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August 07, 2023

How to unlock African women's power in the agri-food business

Countries across Africa are making progress towards gender equality in the agriculture sector, but challenges such as COVID-19 and conflict have undermined these efforts.

In fact, in 2021, Africa was the region with the highest global increase of people suffering from severe or moderate food insecurity. This inhibited progress affects the continent as a whole, with dire ramifications for women. Recognising women as agents of change and leveraging their contributions to Africa's agrifood systems can accelerate the continent's recovery and progress towards gender equality. 

Progress alongside challenges

Agriculture is a central sector to many African countries’ economies even as women are central to agricultural production across the continent.

Africa has the highest number of women entrepreneurs per capita with 66 per cent of women’s employment being in agriculture. The UN Food and Agriculture Organization (FAO) found that addressing gender gaps in wages in the sector would increase global GDP by nearly USD 1 trillion and reduce the number of food-insecure people by 45 million.

Addressing gender disparities is essential to ensuring a resilient and prosperous future. It doesn't make sense to deny ourselves access to 50 per cent of the talent and brilliance available to solve the challenges facing the continent's agrifood system. The added value is two-dimensional: empowered women, and booming economies. This can be achieved by improving women’s access to finance, information and decision-making - all of which will contribute to their agency in food systems transformation. 

Despite recent challenges, several countries have implemented successful policies to empower women as food systems agents of change, as outlined in the most recent Malabo Montpellier Panel report. In turn, they can serve as examples for other countries to follow. 

Ethiopia, for instance, has created the Ethiopian Network for Gender Equality in Agriculture (ENGEA) to coordinate interventions to ensure equal access to extension services. The country went on to earn perfect scores for women’s participation in agribusiness at the 2021 Biennial Reviews of the Comprehensive Africa Agriculture Development Programme (CAADP).

As part of several policy measures in recent years, the Ghanaian government has created an agricultural investment package including more than USD 11 million dedicated to subsidising technologies for women. With women comprising around 50 per cent of the agricultural labor force, this investment can have significant impacts going forward.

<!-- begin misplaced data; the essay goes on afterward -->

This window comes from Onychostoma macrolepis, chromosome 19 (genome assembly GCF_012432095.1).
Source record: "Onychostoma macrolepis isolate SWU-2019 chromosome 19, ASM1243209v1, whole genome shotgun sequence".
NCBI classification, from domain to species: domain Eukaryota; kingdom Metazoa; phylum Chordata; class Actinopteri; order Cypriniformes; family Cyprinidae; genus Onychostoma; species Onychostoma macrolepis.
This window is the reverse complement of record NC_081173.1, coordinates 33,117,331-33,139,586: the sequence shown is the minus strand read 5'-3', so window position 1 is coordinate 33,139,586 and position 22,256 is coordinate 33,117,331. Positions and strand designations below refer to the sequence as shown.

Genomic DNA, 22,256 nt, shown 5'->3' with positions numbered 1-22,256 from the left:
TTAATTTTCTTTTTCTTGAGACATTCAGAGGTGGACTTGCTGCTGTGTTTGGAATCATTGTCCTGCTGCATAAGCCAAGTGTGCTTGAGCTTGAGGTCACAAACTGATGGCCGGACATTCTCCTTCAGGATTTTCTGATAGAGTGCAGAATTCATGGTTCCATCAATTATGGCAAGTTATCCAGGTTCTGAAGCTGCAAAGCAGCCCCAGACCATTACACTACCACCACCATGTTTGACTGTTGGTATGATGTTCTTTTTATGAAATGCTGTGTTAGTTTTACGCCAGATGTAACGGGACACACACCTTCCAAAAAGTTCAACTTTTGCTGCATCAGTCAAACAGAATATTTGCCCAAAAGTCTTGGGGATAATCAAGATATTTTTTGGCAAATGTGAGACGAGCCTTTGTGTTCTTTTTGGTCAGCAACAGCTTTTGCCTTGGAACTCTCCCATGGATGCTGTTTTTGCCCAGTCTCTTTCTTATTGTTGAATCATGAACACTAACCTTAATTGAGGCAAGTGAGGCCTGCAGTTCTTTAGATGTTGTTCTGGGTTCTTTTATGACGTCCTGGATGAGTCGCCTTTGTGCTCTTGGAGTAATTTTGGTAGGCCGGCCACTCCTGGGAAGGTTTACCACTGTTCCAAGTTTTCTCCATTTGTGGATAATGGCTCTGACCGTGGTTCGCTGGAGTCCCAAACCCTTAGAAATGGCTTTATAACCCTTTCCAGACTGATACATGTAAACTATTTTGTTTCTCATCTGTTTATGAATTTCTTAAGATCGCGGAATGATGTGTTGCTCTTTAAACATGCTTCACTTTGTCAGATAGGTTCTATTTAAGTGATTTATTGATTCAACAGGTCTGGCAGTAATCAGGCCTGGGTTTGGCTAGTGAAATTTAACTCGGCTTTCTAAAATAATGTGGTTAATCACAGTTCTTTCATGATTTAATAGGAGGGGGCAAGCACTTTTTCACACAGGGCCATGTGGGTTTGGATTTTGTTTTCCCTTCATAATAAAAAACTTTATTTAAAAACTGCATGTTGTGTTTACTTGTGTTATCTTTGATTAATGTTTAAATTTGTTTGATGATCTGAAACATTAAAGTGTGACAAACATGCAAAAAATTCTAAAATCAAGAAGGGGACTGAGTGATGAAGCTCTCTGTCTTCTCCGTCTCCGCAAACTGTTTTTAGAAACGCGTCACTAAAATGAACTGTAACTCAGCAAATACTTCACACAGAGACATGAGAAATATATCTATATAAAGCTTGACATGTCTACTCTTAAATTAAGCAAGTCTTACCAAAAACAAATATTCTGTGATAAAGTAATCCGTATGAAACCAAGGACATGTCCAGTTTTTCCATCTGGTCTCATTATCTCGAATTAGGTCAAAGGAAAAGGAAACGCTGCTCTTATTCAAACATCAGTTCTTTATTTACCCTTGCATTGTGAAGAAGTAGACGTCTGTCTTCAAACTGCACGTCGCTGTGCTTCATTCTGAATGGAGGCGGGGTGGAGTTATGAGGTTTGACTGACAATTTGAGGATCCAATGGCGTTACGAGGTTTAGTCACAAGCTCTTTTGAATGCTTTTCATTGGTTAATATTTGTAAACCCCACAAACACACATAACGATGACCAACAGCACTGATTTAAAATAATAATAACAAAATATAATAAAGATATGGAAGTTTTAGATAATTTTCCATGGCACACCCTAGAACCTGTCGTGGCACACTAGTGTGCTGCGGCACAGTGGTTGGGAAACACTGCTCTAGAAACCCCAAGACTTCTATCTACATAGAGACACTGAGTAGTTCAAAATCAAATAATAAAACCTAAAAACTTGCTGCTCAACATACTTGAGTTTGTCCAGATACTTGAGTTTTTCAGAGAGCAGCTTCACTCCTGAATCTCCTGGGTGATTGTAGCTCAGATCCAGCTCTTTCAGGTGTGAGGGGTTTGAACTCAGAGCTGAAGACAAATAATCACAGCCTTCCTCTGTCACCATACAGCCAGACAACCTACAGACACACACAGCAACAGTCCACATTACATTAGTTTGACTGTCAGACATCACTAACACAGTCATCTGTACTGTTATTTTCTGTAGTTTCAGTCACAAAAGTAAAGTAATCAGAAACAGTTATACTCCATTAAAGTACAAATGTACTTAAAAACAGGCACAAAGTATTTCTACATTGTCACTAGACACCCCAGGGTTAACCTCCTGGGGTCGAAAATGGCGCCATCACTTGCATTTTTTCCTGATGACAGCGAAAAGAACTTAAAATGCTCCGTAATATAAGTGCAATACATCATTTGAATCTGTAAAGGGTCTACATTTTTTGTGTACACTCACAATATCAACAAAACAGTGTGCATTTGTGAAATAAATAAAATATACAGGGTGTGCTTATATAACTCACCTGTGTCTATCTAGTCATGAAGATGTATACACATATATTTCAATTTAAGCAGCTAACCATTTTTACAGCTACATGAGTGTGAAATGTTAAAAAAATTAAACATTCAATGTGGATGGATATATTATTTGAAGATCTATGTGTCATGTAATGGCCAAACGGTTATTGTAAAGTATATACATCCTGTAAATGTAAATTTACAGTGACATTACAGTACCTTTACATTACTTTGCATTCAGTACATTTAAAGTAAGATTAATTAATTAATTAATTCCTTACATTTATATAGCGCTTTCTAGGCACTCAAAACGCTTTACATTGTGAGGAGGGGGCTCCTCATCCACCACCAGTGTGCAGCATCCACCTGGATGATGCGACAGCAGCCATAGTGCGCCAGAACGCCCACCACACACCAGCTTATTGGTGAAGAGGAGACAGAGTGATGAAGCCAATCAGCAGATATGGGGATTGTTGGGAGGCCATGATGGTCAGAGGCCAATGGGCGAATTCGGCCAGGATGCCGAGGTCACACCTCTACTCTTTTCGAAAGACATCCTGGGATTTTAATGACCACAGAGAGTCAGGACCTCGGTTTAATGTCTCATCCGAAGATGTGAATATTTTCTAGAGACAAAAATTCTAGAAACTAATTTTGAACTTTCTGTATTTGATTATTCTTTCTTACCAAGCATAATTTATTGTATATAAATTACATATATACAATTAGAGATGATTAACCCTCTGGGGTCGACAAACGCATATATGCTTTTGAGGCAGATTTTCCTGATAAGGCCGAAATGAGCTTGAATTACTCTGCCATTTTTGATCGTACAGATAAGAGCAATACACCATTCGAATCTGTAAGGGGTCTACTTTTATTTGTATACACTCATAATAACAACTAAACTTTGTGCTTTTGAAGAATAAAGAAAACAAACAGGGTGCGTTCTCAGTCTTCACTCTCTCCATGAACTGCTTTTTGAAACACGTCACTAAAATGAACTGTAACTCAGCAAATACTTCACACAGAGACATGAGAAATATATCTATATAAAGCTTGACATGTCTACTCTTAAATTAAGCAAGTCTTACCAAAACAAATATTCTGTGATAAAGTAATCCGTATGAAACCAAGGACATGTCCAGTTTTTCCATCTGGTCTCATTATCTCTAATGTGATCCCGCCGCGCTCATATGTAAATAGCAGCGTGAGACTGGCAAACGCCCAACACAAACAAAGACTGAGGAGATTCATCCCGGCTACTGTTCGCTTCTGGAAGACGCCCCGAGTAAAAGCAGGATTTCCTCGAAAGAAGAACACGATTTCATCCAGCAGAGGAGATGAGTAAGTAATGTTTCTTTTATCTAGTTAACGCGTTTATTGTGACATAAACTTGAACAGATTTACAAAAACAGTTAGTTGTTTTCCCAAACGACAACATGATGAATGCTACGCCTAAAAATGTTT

According to FAO estimates, giving women equal access to resources could allow them to achieve the same yields as men, reducing the number of undernourished people in the world by as much as 150 million.

Rwanda is already leading on women’s inclusion in national-level leadership and politics. Building on this, the country created the National Women’s Council that provides local oversight to ensure women in rural areas are included in decision-making and policy.

Meanwhile, Togo’s advancements have focused on legislation for gender equality. To help reach the national target of ensuring that 20 per cent of rural women have access to productive assets, Togo has passed laws to ensure women’s rights to land ownership and eliminate taxes that hinder women’s entrepreneurship.

The road ahead

While these policy innovations are evidence of commitment to gender equality, progress must be accelerated to help reverse recent increases in hunger and poverty across the continent. 

Advancing gender equality also means addressing systemic inequalities. This involves fostering inclusive behavioural change, such as providing education on why gender equality is beneficial for both women and men and how boys and men can contribute. It also means centering women in policy as decision-makers and equally collecting data to benchmark ongoing progress and identify gaps. 

Doubling down on commitments already made towards gender equality will also be critical. Many pledges have been made at continental and national levels. However, achieving these goals requires continued dedicated funding, planning and implementation. 

From ensuring that Africa's female agricultural entrepreneurs have the resources they need to produce our food to guaranteeing that agricultural researchers and their institutions deliver more gender-responsive innovations for African smallholder farmers, gender equality is at the heart of ensuring an end to hunger and malnutrition on the continent.

Dr Wanjiru Kamau-Rutenberg is a member of the Malabo Montpellier Panel and an Executive in Residence at Schmidt Futures.

Image by Annie Spratt.